BED-STUY, BROOKLYN: TV and film score composers will often talk about their musical scores as characters in the advancing plot. But it’s rare that audiences experience the score on that level – especially on television and maybe most of all, on television sitcoms. Unless, of course, you’re talking about 30 Rock.
30 Rock’s sophisticated jazz and musical theater-inspired soundtrack makes the show’s ridiculous that much more ridiculous and its heart that much more endearing. Since the first season in 2006, Brooklyn-based composer and guitarist Giancarlo Vulcano has worked on the music with 30 Rock composer and executive producer, Jeff Richmond.
With Vulcano playing the guitar family of instruments, and Richmond on saxophone, clarinet and keyboards, the two create and perform most of each season’s music episode-by-episode, on a weekly basis, between their studios at home and at Silvercup in Long Island City.
Though by now they have an enormous library of 30 Rock cues, they write each score from scratch, very often the weekend before it airs. They mix it on a Tuesday or Wednesday and the episode airs on Thursday.
Heading into the seventh and final season, which premiers tonight, we spoke to Vulcano about his role on the show, the musical production process, his career path, and so many other interesting things!
Vulcano welcomed us into his compact Bed-Stuy home studio, which is as distilled and unassuming as the musician himself – equipped with just the select essentials: a Mac Pro running Logic, Universal Audio Apollo, Focusrite OctoPre and a single Soundelux microphone.
Tell us about your studio – and how it’s setup for your work on 30 Rock?
Well, we wanted to have the same main gear all over the city: for Jeff Richmond at his home studio, me at mine, our rigs at Silvercup, and even portably – we mix at another facility – Sync Sound on 56th Street. We’re always working on music, and no matter where we are, we have to be able to pull it up.
When the UA Apollo came out, I thought it looked like it might be more inspiring [than what we’d been working with] – the preamps are better, the plug-ins are great. So now we have the Apollos and we can just plug in the same headphones wherever we are, and we’re listening to the same thing.
Then, the way we work is basically Dropbox and it’s been very trouble-free and fantastic. You update your file, and it automatically updates on Dropbox. And with Logic you can color the regions so we can quickly refer to updates we’ve made to the files.
All of our audio files are in five different locations – we both have a “samples” drive on our system and the hierarchy of where they all are is identical – we clone our samples drives, so everywhere we go, we have the samples and you can open a session, and all the samples come right up.
And by samples, you mean the 30 Rock library of cues?
Yeah – well, basically for every cue, we print stems. And it’s a ton of stems. In one season (looking at the file folder), we’ve bounced around 2,400 files. It’s a lot of work, but it allows you to do two things: it allows you to – at the mix – duck out of something that’s not working, and it allows you to sort of mix and match in edits. Like, in a subsequent episode, you can call up just drums from the other episode – and they can work like themes.
So with six seasons under your belt, you have a deep library. Is it somehow easier now that you can source music from there?
Not really! Every year we say this is going to be a big library year, and it never is. Season 6 was 2,400+ stems, Season 5 had 2,500+ stems.
And, you’ll record a lot of the music right here?
Sure, I have this great Soundelux mic – it’s perfect for acoustic guitar – and I’ll also record electric guitar right into the input on the Apollo, and lap-steel. Then there’s this baby (pulls out a shaker), this is the big 30 Rock sound – a one-dollar shaker…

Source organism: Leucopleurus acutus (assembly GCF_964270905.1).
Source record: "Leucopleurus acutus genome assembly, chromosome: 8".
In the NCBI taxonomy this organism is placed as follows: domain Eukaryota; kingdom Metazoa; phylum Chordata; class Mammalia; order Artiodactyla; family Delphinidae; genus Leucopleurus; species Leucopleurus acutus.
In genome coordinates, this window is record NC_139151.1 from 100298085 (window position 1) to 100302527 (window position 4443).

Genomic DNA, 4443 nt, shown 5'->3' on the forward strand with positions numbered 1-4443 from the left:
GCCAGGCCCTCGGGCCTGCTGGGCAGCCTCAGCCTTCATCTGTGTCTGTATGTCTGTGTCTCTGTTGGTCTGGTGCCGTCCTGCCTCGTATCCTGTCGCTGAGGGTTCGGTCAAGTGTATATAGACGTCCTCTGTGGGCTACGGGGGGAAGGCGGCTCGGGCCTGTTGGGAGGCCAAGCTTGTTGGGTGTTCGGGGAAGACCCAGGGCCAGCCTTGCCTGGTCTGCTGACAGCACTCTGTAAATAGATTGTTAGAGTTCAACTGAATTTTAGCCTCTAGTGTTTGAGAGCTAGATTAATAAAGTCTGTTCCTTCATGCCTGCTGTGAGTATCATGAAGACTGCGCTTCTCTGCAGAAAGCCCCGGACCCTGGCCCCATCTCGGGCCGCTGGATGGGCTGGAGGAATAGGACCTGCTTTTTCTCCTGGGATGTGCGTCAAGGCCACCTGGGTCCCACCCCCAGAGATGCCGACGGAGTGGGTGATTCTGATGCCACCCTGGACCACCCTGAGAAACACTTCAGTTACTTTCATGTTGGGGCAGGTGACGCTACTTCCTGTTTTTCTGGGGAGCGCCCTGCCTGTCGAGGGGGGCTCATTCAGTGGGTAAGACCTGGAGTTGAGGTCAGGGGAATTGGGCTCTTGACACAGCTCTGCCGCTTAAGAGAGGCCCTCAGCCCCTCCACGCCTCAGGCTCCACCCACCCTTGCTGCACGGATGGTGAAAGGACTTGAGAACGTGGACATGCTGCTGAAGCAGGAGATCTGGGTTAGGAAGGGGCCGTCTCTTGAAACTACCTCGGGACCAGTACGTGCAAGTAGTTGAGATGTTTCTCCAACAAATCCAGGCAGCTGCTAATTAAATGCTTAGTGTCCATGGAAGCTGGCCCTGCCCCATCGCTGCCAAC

Nice. And what is the typical spread of live to sampled sounds on an episode?
Well, we have a template of string sounds, which come out of LA Scoring Strings and a lot of the sounds – like the glockenspiel (which is another big 30 Rock sound), celesta and marimba – are straight out of Logic. Anything short… staccato…always sounds best in MIDI. So that’s all Logic. Jeff plays clarinet and saxophone, so that’s usually always real; for brass we use EastWest or Kontakt. And then I do all the guitars, banjo, ukulele. Jeff also plays piano, so any piano will be well played (but also usually MIDI).
But sometimes we’ll say, OK this episode needs a lot of flute, and we’ll hire a really amazing flautist. Or we need a string quartet, and we’ll get people who play at the Metropolitan Opera and stuff like that, which is really cool. And in that case, we’ll go to a real studio, but if it’s one player – they may just come here, and get on the Soundelux.
How do you know when you need to hire a live string quartet vs. using sampled strings?
Well, first of all, there has to be enough time that we can write the music, know what it is, write the parts out, book a studio, and allow the engineer to record one day and mix the next – so we need like three extra days… which we quite honestly almost never have. But when we do, we’ll go to John Kilgore’s Studio and record.
Or sometimes it will be a flute player the day of the recording…and they have to come to Silvercup. But we either have to have the time, or it’s a show where the music is so important, like the “Kidney Now!” episode, where we did a “We Are the World” type music bit. For that, we hired eight strings, and Shawn Pelton and went to Avatar.
But that’s happened less and less, as the schedule is just more and more compact. We still use live players quite a bit – sax, strings, flute, etc. – we hardly ever use percussion; it’ll mostly be shaker.
The sound of the 30 Rock score has gotten into this smaller, pitsier, lighter sound…which has to do with the mix of the whole show and what you can manage to squeeze in and not get in the way of the dialog. We used to make these great pieces of music and then you get to the mix and realize you can’t have all that music. So basically, Jeff has discovered that these little pluckier movements work better. And now it’s like a short-hand – Jeff can communicate a lot of musical information with a lot less stuff now.